Today is Thesaurus Day, marking the birth in 1779 of Peter Mark Roget, whose name has become synonymous with synonymous.
Roget's Thesaurus of English Words and Phrases Classified and Arranged so as to Facilitate the Expression of Ideas and Assist in Literary Composition1 grew out of his incessant list-making, which he developed as a coping mechanism.2 And he had a lot to cope with. Both his father and his wife died young, and an uncle committed suicide in Peter's presence.
The word thesaurus comes from the Greek thesauros, meaning both "a treasure" and "a giant, talkative lizard with an overinflated ego."3 Those who hold to the notion that the way words were should be the way words are can use the plural thesauri; for the rest of us, thesauruses is just fine (and fun to say).
You can call a person who writes thesauruses a thesaurist, but really they're just another form of lexicographer (lexicos = "of words" + graphikos = "of writing").
A good thesaurus can be a great writing tool, but it can also be overused. Some turn to a thesaurus in an attempt to add variety to otherwise dull and repetitive writing. That word-processing programs come with built-in thesauruses makes it even easier to pursue this shortcut.
This can lead to some awful (or hilarious, depending on your point of view) results.
And that is how I choose to mark Thesaurus Day, Peter Mark Roget's birthday: By repeating the content of this blog post a second time, but with (supposedly) synonymous substitutions of words from MS Word's built-in thesaurus.
Happy Thesaurus Day!
Presently, it is Thesaurus Day, marking the naissance in 1779 of Peter Mark Roget, whose appellation has become identical with synonymous.
Roget's Thesaurus of English Words and Phrases Classified and Arranged so as to Facilitate the Expression of Ideas and Assist in Literary Composition propagated out of his unremitting list-making, which he industrialized as a surviving contrivance. And he had an allocation to muddle through. Both his pater and his helpmeet croaked fledglingly, and an uncle committed recklessness in Peter's manifestation.
It appears commonsensical, then, that Peter thrashed with melancholia. And similar to many dejected atmospheres before and since, he turned to verses to scuffle the despondency.
The word thesaurus emanates from the Greek thesauros, denotating both "a prize" and "a colossal, garrulous lizard with an outsized self-image." Those who hold to the conception that the manner words were should be the tactic words are can utilize the plural thesauri; for the remainder of us, thesauruses is just adequate (and pleasurable to vocalize).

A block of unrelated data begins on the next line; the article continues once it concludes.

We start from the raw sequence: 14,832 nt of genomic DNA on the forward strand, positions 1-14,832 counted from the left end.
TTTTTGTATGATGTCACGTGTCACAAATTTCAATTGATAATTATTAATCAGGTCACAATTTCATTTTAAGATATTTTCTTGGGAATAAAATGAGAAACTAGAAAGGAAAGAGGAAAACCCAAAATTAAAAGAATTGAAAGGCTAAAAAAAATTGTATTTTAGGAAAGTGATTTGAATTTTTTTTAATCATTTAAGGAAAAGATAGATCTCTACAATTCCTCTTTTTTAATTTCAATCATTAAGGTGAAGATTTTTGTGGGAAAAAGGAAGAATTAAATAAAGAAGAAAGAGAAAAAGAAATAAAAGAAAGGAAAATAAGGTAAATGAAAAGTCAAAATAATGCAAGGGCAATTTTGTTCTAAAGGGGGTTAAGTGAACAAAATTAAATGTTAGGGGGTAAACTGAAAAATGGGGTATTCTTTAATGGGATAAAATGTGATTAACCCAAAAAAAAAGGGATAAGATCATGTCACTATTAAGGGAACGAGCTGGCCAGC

You can call an individual who engraves thesauruses a thesaurist, but categorically they're just an alternative form of lexicographer (lexicos = "of words" + graphikos = "of inscription").
A virtuous thesaurus can be a prodigious writing utensil, but it can also be hackneyed. Some journey to a thesaurus in an endeavor to enhance multiplicity in otherwise leaden and pedestrian lettering. That term-handling applications are originated with integrated thesauruses makes it even cooler to hunt this shortcut.
This can produce some horrific (or uproarious, contingent on your idea of vision) outcomes.
And that is how I've cherry-picked to mark Thesaurus Day, Peter Mark Roget's centenary: By resaying the content of this editorial a subsequent time, but with (evidently) equal changeovers of words from MS Word's integral phrasebook.
Joyous Thesaurus Period!
1 Also the name of Fiona Apple's next album.
2 If Wikipedia is to be believed. I went all-out for this research, eh?
3 One of those two translations of thesauros is inaccurate.
A Three-Word Wednesday sonnet. Today's words are dismal, luscious, and waffle.
The luscious colors of a well-made page
Bedazzle eyes that stare into the screen
That mirrors back this electronic age
When beauty, with a single click, is seen.